Carotid intervention as a preventive strategy should be performed in patients with 50% or greater symptomatic internal carotid artery stenosis and those with 80% or greater asymptomatic internal carotid artery stenosis. Carotid intervention for asymptomatic stenosis between 60% and 79% remains controversial and is a function of an operator’s stroke rate. The choice of intervention—carotid endarterectomy versus carotid stenting—remains controversial; currently, carotid endarterectomy appears to be associated with lower stroke rate, whereas carotid stenting is more suitable under certain anatomic or physiologic conditions.
Abdominal aortic aneurysms should be repaired when the risk of rupture, determined mainly by aneurysm size, exceeds the risk of death due to perioperative complications or concurrent illness. Endovascular repair is associated with less perioperative morbidity and mortality compared to open reconstruction and is preferred for high-risk patients who meet specific anatomic criteria.
Symptomatic mesenteric ischemia should be treated to improve quality of life and prevent bowel infarction. Operative treatment—bypass—is superior to endovascular intervention, although changes in wire and stent technology have improved the results of mesenteric stenting in recent series.
Aortoiliac occlusive disease can be treated with either endovascular means or open reconstruction, depending on patient risk stratification, occlusion characteristics, and symptomatology.
Claudication is a marker of extensive atherosclerosis and is mainly managed with risk factor modification and pharmacotherapy. Only 5% of patients with claudication will need intervention because of disabling extremity pain. The 5-year mortality of a patient with claudication approaches 30%. Patients with rest pain or tissue loss need expeditious evaluation and vascular reconstruction to ameliorate the severe extremity pain and prevent limb loss.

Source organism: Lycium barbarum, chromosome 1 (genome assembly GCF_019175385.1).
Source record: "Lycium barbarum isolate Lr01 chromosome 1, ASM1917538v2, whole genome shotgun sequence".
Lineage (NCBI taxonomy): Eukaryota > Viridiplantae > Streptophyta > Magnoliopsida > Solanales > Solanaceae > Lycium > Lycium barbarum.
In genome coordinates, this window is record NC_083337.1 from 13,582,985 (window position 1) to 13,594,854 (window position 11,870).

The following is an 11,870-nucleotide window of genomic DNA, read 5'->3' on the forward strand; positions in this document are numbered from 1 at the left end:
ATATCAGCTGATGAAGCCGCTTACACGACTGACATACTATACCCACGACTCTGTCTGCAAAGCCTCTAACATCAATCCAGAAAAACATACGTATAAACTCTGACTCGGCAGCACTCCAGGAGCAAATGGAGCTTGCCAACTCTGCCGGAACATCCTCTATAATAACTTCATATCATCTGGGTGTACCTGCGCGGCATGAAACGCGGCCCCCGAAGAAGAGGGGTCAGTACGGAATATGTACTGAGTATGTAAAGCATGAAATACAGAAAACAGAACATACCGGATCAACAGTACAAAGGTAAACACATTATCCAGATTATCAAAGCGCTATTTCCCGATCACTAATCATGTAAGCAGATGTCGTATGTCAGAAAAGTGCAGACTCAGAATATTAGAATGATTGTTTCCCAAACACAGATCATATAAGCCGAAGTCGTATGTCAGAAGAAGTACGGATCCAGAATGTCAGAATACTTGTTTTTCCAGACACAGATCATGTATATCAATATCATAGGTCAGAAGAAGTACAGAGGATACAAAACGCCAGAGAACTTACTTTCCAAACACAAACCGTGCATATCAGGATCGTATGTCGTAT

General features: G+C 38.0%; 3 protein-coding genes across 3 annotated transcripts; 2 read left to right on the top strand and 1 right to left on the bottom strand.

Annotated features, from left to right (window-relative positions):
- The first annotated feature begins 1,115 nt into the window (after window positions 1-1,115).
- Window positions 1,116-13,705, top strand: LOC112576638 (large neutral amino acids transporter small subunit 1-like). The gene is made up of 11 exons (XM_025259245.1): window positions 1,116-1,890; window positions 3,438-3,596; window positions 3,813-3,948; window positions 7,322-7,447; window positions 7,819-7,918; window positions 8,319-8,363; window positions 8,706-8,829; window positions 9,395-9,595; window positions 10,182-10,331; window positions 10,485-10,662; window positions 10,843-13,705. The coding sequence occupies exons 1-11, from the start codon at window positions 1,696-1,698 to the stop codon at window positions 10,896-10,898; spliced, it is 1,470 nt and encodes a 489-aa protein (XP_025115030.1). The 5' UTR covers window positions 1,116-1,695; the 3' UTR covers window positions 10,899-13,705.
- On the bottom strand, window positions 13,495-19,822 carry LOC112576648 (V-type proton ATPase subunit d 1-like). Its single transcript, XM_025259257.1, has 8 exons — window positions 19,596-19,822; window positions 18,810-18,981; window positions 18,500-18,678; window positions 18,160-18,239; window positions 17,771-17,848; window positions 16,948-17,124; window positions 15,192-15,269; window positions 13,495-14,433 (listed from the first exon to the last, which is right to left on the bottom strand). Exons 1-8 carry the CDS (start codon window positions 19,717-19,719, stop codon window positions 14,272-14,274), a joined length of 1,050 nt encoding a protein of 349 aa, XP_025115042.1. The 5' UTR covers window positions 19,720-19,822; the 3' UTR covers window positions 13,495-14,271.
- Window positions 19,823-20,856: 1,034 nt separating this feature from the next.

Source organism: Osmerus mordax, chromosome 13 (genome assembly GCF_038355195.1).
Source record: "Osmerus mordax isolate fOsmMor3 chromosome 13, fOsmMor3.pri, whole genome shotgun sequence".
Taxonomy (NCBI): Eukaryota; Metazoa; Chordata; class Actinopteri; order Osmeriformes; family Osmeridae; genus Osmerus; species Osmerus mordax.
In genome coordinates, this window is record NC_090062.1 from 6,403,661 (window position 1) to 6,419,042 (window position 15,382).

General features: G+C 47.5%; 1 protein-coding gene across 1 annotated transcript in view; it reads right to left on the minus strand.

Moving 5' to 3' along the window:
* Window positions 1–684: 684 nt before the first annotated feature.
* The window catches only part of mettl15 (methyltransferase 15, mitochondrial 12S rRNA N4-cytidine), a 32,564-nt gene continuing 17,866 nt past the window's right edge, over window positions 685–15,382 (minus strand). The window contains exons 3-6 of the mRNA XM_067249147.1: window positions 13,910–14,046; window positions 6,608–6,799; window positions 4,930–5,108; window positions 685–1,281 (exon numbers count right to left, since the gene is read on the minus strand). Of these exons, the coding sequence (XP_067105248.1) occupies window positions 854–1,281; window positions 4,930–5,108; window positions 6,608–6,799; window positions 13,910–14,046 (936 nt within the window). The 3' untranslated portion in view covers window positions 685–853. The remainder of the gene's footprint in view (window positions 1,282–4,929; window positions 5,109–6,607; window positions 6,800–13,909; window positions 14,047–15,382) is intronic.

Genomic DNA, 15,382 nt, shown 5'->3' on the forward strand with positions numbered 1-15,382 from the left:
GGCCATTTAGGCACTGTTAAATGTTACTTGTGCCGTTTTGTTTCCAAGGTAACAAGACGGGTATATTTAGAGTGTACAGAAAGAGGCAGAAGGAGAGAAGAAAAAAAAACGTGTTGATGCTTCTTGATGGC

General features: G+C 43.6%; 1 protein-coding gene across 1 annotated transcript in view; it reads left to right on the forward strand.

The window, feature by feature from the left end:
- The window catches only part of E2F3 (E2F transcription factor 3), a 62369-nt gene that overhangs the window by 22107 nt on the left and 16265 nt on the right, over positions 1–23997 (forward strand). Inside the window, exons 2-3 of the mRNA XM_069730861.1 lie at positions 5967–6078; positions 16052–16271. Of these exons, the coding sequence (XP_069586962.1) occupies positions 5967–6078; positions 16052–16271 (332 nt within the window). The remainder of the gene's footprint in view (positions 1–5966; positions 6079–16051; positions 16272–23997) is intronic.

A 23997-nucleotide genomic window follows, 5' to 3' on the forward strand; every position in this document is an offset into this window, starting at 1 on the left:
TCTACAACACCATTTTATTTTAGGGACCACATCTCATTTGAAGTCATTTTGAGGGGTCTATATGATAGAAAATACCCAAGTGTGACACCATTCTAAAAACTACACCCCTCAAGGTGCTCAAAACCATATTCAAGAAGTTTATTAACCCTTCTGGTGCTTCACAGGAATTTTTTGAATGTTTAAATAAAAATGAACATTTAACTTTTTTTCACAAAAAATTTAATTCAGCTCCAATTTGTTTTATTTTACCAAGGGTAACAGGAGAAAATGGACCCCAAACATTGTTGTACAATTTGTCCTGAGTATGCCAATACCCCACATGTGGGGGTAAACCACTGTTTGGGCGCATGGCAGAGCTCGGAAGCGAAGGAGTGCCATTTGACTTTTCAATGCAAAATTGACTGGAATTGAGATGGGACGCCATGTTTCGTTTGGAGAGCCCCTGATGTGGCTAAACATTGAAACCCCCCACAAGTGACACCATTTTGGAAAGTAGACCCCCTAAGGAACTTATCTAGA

GENERAL APPROACH TO THE VASCULAR PATIENT
Since the vascular system involves every organ system in our body, the symptoms of vascular disease are as varied as those encountered in any medical specialty. Lack of adequate blood supply to target organs typically presents with pain; for example, calf pain with lower extremity claudication, postprandial abdominal pain from mesenteric ischemia, and arm pain with axillo-subclavian arterial occlusion. In contrast, stroke and transient ischemic attack (TIA) are the presenting symptoms from middle cerebral embolization as a consequence of a stenosed internal carotid artery. The pain syndrome of arterial disease is usually divided clinically into acute and chronic types, with all shades of severity between the two extremes. Sudden onset of pain can indicate complete occlusion of a critical vessel, leading to more severe pain and critical ischemia in the target organ, resulting in lower limb gangrene or intestinal infarction. Chronic pain results from a slower, more progressive atherosclerotic occlusion, which can be totally or partially compensated by developing collateral vessels. Acute on chronic is another pain pattern in which a patient most likely has an underlying arterial stenosis that suddenly occludes; for example, the patient with a history of calf claudication who now presents with sudden, severe acute limb-threatening ischemia. The clinician should always try to understand and relate the clinical manifestations to the underlying pathologic process.